An independent review team is to investigate whether anything could have been done to prevent the fire tragedy which killed seven members of the same family in Northern Ireland, the government announced yesterday.
Arthur McElhill (36), his partner Lorraine McGovern (29), and the couple's five young children died in the suspicious blaze at their Lammy Crescent home in Omagh last November.
Mr McElhill, who had previous convictions for sexual offences, is understood to be the only suspect in the police investigation.
The review is to examine the involvement social services and other agencies had with the family prior to the fire. It will also establish what knowledge these agencies had about Mr McElhill's previous convictions.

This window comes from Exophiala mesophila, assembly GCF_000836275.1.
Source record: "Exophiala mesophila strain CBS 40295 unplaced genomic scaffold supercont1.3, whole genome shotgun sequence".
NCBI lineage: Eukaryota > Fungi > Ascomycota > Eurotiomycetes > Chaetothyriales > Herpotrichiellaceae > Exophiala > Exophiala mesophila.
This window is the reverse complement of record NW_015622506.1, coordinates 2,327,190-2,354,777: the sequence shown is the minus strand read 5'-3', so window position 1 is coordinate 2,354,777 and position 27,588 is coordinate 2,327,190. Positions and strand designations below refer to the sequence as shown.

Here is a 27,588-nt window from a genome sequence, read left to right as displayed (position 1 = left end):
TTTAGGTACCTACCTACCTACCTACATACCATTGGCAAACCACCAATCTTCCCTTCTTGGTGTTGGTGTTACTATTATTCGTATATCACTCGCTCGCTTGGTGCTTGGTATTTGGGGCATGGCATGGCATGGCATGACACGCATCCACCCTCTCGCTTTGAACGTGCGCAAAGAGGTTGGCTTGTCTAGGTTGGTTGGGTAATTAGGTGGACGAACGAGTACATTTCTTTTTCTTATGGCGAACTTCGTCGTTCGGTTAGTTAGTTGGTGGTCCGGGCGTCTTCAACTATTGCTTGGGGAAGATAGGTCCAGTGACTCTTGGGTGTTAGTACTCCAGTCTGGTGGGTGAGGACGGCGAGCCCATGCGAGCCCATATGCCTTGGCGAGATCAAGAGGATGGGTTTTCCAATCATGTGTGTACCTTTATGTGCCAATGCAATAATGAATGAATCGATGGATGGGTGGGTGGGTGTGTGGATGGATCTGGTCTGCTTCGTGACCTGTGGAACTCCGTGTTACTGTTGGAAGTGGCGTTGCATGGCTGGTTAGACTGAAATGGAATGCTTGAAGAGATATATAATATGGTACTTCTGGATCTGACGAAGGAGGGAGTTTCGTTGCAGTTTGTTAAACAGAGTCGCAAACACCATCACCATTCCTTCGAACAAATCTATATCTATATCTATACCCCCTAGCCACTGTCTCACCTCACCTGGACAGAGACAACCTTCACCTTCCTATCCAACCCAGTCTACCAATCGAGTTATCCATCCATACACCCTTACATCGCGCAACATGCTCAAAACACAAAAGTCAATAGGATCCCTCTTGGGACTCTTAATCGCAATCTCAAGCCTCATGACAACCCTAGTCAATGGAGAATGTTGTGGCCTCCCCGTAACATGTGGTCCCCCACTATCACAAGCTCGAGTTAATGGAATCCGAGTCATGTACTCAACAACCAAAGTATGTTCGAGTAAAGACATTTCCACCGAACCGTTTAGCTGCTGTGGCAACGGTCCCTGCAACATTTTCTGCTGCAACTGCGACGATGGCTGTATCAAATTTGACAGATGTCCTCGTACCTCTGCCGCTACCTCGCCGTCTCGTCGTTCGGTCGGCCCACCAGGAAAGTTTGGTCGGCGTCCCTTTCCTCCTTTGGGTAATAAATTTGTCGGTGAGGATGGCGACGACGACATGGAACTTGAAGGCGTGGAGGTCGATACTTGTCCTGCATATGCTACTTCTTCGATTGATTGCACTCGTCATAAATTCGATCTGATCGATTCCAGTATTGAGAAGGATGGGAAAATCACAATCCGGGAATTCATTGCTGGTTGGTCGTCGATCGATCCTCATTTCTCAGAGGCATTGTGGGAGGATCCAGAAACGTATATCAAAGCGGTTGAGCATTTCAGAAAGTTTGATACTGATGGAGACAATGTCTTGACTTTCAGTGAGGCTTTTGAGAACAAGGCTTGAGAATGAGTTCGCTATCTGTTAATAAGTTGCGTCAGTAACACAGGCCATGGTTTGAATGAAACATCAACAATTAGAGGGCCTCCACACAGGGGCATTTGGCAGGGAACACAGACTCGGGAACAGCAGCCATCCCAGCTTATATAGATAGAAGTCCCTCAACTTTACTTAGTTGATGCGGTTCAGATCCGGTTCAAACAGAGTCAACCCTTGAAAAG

The panel, which is headed by local barrister Henry Toner QC, will investigate whether any concerns or risks had be flagged up regarding the family's circumstances and what steps were taken to manage these.
Representatives from the PSNI, social services and other medical and nursing experts will be part of the review team.
It will report back to Health Minister Michael McGimpsey.
The Minister said: "I do not intend this review to cause any unnecessary further stress or grief to the families of those who died. However, if there are any lessons that need to be learned, I must ensure this happens."
Omagh SDLP councillor Seamus Shields said the community needed answers but added he would prefer to see the review delayed until the police investigation was completed.
"I would not like to see a situation where the review might be pre-empting the findings of other inquiries into the fire," he said.